Honeywell QuickCheck Verifiers: One Year Later
Now that the QuickCheck® has been off the market for about a year, how does that product look as we look back on it? What have we learned and what does the future look like?
There are still a lot of loyal QuickCheck® users whose venerable old QC600’s and QC800’s are still working (or at least functioning) and still used regularly, so not everybody is “looking back” quite yet, at least until those devices finally fail and must be replaced. But lots of users have already moved on. Here’s what some of them have observed.
QuickCheck verifiers with gun-imagers are not ISO compliant
A user at a major Midwest corrugated facility observed that his bar codes don’t seem as good with his new verifier as they did with the old QuickCheck® 850. But he realizes now—he didn’t before—that the old QuickCheck® didn’t test reflectivity at all with the gun-imager plugged in. This is the most important parameter to test in a corrugated converting operation, and the QuickCheck® wasn’t testing it at all. Now he is actually seeing how good—or bad—his bar codes are, and that’s actually a huge relief.
The QuickCheck verifier made some bar codes seem better than they were. A bad trait for a test device
Another user, a label printer in Atlanta, admits that she really didn’t realize what a dinosaur the QuickCheck® has become until she was forced to replace it. The new device, which was actually recommended to her by Honeywell, easily converts from a USB tethered verifier to a portable. She especially loves the user-configurable verification reports in full color and the fact she doesn’t need a special printer with an old-school ink ribbon to print a report.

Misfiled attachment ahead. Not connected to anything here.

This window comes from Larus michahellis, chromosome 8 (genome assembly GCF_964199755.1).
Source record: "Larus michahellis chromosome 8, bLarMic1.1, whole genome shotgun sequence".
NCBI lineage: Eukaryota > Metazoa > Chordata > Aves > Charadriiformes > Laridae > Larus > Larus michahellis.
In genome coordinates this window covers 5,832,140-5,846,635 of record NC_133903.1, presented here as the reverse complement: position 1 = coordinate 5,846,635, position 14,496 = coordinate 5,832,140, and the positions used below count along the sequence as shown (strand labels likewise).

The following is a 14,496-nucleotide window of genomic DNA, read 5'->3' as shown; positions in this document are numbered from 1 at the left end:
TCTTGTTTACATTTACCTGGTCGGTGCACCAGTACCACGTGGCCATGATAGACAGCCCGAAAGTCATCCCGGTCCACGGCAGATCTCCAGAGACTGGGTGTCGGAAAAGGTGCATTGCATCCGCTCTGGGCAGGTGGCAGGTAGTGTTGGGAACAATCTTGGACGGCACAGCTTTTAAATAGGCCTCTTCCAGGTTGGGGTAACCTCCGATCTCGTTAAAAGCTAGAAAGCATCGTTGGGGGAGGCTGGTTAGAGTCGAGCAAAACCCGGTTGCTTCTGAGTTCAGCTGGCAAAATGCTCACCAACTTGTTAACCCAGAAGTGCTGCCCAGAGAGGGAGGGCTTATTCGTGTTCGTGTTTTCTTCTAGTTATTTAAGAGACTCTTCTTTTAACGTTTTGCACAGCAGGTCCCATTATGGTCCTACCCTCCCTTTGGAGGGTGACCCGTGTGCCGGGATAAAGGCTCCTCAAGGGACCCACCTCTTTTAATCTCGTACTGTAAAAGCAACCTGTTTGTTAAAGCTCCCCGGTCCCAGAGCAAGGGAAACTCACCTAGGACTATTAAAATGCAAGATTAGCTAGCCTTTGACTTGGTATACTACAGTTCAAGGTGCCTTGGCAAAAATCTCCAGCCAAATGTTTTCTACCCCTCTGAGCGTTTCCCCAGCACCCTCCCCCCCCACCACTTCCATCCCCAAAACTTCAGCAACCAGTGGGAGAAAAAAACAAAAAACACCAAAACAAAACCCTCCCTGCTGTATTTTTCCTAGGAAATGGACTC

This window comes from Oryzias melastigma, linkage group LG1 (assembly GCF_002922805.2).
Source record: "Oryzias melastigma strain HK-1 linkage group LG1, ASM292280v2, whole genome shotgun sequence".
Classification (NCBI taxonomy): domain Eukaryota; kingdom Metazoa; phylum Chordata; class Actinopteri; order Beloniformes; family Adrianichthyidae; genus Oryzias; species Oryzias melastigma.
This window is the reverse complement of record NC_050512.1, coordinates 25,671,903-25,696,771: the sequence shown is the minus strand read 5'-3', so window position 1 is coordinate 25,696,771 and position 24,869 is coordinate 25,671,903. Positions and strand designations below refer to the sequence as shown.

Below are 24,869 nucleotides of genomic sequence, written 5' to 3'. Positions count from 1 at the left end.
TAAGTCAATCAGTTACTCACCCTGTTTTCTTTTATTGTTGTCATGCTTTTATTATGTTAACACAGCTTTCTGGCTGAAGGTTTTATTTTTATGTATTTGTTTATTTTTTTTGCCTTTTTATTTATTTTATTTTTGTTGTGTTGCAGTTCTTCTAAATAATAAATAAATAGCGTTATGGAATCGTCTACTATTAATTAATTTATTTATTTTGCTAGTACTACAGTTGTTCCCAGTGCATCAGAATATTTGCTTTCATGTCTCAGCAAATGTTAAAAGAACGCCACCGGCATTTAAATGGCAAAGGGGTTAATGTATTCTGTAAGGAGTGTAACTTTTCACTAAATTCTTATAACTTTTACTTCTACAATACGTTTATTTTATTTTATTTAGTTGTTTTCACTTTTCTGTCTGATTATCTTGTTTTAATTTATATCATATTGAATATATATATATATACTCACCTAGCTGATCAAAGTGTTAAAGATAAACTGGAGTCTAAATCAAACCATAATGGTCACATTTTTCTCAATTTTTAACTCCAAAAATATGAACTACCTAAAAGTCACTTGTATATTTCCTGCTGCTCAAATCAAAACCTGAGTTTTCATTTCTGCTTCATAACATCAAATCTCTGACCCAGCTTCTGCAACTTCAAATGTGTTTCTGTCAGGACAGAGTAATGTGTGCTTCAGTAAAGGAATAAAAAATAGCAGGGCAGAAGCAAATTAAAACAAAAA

A major consumer products brand owner in Minneapolis was thrilled to learn that their new verifier could also validate their bar codes with its product look-up plug-in. They obviously didn’t realize their old QuickCheck® could do this, but it was so complicated and technical, they probably wouldn’t have used it anyway. A healthcare manufacturer in New Jersey made the same observation, and offered the following comment: “What good does it do to know the bar code is an ISO 4.0 grade if it’s on the wrong product? It would almost be better if it didn’t scan at all!”
QuickCheck verifiers made it all seem easy–it was a feature and a flaw
As Datamatrix and QR Code have been more widely adopted in the past year, the need for verifiers that can test both linear and 2D symbols has intensified. At his time there aren’t a lot of choices for verifiers that can test both types of symbols, some industry leaders have moved aggressively into that space and there are some devices out there. These “universal” verifiers are causing some sticker shock, and there is room for competition and innovation. To date there is no truly portable universal verifier, although one manufacturer rather creatively calls their light weight PC-tethered “portable”.
Too bad Honeywell walked away from the opportunity this presents. But the QuickCheck® belonged to a different era, and only one year after its final departure, it really seems old.